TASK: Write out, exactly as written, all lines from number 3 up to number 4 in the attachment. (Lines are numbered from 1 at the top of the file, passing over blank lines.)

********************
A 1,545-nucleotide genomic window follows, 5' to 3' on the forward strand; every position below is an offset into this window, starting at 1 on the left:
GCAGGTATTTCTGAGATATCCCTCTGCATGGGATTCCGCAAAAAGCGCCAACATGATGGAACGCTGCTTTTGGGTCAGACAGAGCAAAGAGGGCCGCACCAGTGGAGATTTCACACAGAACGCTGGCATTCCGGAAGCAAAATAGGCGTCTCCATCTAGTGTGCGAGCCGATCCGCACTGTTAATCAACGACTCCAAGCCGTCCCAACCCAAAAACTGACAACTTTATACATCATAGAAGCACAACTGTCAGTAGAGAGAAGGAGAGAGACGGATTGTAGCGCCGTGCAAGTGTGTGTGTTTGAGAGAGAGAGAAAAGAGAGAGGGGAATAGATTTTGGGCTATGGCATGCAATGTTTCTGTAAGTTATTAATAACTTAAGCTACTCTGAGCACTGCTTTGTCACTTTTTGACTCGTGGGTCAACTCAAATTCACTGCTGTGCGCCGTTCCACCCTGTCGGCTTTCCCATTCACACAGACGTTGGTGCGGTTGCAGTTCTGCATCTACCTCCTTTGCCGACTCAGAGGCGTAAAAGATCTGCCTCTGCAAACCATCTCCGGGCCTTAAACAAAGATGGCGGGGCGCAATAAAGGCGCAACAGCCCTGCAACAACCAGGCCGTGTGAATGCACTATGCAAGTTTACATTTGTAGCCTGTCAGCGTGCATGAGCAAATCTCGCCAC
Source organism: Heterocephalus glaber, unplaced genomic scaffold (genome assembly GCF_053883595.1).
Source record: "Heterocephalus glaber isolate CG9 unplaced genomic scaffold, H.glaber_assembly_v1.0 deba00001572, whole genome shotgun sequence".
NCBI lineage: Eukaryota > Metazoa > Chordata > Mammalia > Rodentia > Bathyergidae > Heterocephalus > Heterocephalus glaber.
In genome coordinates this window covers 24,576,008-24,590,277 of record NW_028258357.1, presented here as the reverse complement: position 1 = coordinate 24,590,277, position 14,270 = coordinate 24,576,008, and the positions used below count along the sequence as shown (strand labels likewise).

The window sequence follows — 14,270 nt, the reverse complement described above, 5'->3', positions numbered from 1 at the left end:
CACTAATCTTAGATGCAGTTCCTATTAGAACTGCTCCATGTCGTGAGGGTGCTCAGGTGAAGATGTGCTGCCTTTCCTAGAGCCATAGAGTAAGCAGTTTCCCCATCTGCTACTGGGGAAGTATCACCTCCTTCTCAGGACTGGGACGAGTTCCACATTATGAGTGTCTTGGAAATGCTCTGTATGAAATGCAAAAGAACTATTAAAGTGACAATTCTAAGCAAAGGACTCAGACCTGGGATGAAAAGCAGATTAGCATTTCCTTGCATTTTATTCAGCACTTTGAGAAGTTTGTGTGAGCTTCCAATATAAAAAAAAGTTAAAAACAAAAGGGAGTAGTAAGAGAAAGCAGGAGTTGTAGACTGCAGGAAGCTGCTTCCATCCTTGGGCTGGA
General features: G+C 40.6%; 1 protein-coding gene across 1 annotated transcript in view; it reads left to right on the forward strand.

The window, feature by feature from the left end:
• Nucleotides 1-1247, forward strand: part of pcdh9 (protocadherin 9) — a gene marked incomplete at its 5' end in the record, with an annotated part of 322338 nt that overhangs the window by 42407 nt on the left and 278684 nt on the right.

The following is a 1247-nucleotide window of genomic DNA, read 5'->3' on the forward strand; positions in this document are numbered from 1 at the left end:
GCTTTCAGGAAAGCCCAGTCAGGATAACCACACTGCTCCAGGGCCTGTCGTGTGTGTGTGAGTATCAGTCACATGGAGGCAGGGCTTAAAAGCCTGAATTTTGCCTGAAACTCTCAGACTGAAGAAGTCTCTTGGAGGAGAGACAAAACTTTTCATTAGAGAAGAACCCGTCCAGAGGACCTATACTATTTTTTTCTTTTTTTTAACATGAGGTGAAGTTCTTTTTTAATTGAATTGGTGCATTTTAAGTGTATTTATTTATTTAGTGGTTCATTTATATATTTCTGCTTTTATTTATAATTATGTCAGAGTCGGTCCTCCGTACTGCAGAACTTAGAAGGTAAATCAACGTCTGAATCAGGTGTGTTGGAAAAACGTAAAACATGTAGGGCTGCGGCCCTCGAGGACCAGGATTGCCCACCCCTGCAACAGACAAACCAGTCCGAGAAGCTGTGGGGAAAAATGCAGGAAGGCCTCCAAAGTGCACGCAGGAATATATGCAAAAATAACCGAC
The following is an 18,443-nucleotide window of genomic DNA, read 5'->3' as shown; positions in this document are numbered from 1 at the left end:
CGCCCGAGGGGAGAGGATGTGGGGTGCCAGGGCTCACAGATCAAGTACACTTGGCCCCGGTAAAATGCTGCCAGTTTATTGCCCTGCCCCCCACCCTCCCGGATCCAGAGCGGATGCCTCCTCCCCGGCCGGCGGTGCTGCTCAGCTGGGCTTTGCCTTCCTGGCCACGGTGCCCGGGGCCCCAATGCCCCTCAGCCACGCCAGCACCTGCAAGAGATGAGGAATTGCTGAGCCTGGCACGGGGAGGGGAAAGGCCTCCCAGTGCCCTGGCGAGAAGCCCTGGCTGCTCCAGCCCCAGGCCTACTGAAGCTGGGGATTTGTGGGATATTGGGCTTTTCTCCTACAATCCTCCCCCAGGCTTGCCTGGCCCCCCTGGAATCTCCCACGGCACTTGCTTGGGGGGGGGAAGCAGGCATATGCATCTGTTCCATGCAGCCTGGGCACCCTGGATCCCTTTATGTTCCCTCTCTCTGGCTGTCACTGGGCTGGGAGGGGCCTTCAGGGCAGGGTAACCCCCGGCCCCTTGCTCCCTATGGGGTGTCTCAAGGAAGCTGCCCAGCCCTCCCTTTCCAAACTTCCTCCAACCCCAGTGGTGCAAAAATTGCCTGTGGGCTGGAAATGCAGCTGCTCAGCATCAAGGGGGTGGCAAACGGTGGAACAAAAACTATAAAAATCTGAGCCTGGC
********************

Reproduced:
Source organism: Heterocephalus glaber, unplaced genomic scaffold (genome assembly GCF_053883595.1).
Source record: "Heterocephalus glaber isolate CG9 unplaced genomic scaffold, H.glaber_assembly_v1.0 deba00001572, whole genome shotgun sequence".